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As I understand it, the first phrase is common. I'm afraid, I don't understand why is necessary the second "for" here (in bold). I think "to" is necessary here because "good men" isn't the subject, but the object.

The second phrase is mine. Does that sound good? Do you use only the first version as a standard phrase? Maybe you usually shorten this phrase like me. I think the second phrase has the same meaning as the original.

The only thing necessary for the triumph of evil is for good men to do nothing.

For the triumph of evil needs good people to do nothing.

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    The "for" and the "needs" conflict in your version. It could be "The triumph of evil needs good people to do nothing." or "For evil to triumph, good people need only do nothing (refrain from acting)."
    – ColleenV
    Aug 11, 2021 at 12:57
  • "For" is required. The basic construction is It is necessary for [something to happen]. Aug 11, 2021 at 13:46
  • @ColleenV, Why in your first sentence is "to do nothing", but in the second "need only do nothing" (without to)? Could you explain it, please?
    – Sergei
    Aug 12, 2021 at 8:06
  • I didn’t write an answer because I’m not exactly sure how to explain it :) This might help with “need only” : ell.stackexchange.com/q/72208/9161 I could have said “needs good people only to do nothing”. There are a lot of ways to paraphrase it, and some choices might sound more like a “proverb” than others.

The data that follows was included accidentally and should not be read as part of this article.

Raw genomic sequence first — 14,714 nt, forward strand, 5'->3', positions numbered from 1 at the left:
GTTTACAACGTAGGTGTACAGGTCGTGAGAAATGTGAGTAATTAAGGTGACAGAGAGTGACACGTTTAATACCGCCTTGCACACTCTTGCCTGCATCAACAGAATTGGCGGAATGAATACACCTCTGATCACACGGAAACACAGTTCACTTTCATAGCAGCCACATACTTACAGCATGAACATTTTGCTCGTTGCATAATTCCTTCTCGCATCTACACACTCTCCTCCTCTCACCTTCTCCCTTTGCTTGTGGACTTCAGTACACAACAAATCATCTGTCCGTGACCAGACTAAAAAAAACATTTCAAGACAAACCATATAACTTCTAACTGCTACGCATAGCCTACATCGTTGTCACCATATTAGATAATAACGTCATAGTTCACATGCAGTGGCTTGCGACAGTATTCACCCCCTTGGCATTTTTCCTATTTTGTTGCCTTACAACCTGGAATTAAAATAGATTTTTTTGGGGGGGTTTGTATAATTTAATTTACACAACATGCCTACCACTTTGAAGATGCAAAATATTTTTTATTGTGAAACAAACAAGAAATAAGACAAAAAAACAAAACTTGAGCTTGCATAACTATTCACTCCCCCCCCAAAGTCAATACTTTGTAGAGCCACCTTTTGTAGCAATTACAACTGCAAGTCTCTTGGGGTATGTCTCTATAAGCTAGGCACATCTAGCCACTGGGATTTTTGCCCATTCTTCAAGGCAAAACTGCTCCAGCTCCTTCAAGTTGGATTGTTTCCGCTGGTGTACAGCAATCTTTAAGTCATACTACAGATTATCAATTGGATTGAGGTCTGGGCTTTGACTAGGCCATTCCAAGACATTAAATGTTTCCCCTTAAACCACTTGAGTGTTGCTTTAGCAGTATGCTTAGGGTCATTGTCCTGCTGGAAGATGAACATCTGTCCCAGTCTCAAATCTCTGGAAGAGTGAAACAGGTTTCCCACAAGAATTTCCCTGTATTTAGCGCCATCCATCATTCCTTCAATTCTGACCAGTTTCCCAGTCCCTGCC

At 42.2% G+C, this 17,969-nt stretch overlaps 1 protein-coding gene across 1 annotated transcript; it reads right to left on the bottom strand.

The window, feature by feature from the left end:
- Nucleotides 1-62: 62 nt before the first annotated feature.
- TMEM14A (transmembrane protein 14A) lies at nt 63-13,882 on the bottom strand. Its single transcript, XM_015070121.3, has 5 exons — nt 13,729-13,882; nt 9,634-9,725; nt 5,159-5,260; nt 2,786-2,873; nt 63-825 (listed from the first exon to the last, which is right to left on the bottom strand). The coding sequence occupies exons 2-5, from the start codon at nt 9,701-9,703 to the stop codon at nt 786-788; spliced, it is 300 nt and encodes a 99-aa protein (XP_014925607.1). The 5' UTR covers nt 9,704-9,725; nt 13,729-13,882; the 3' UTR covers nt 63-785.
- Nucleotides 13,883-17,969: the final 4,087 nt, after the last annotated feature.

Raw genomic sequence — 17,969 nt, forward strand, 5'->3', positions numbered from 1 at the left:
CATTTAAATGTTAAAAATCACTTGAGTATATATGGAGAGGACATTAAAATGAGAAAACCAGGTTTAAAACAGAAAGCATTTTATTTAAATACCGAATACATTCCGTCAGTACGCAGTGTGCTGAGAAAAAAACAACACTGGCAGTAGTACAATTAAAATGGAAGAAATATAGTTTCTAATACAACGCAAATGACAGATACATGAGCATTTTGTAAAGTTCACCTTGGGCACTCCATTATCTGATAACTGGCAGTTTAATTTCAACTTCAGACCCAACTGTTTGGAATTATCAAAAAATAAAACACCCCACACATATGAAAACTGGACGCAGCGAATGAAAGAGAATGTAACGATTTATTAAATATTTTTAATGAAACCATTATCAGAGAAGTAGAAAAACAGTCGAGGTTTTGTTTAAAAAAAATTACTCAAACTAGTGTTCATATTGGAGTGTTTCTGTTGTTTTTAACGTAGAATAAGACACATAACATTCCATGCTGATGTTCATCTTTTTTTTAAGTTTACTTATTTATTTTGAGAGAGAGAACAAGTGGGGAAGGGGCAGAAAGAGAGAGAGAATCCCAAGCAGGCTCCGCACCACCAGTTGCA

– ColleenV
    Aug 12, 2021 at 9:52

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It is not a “standard phrase” but a quotation from Edmund Burke. (I have not read enough Burke to identify the exact source from memory.) We do not misquote quotations because we do not like their style. Burke’s is the high literary style of the eighteenth century.

Your rewriting is not grammatical. Here is a grammatical version:

The triumph of evil requires that good men do nothing.

However, that rendering does not express the original meaning.

The triumph of evil requires only that good men do nothing

Your analysis of the grammar of the original is wrong. “For good men to do nothing” is the complement to “necessary.” The grammar is hard to decipher because Burke plays with word order, ellipsis, and the wide field of usage of “for” to render an implausibly optimistic thought memorable and plausible. Here is a slightly revised version that makes the grammar and logic easier to analyze.

[In order] for evil to triumph, it is [both sufficient and] necessary for good men to do nothing.

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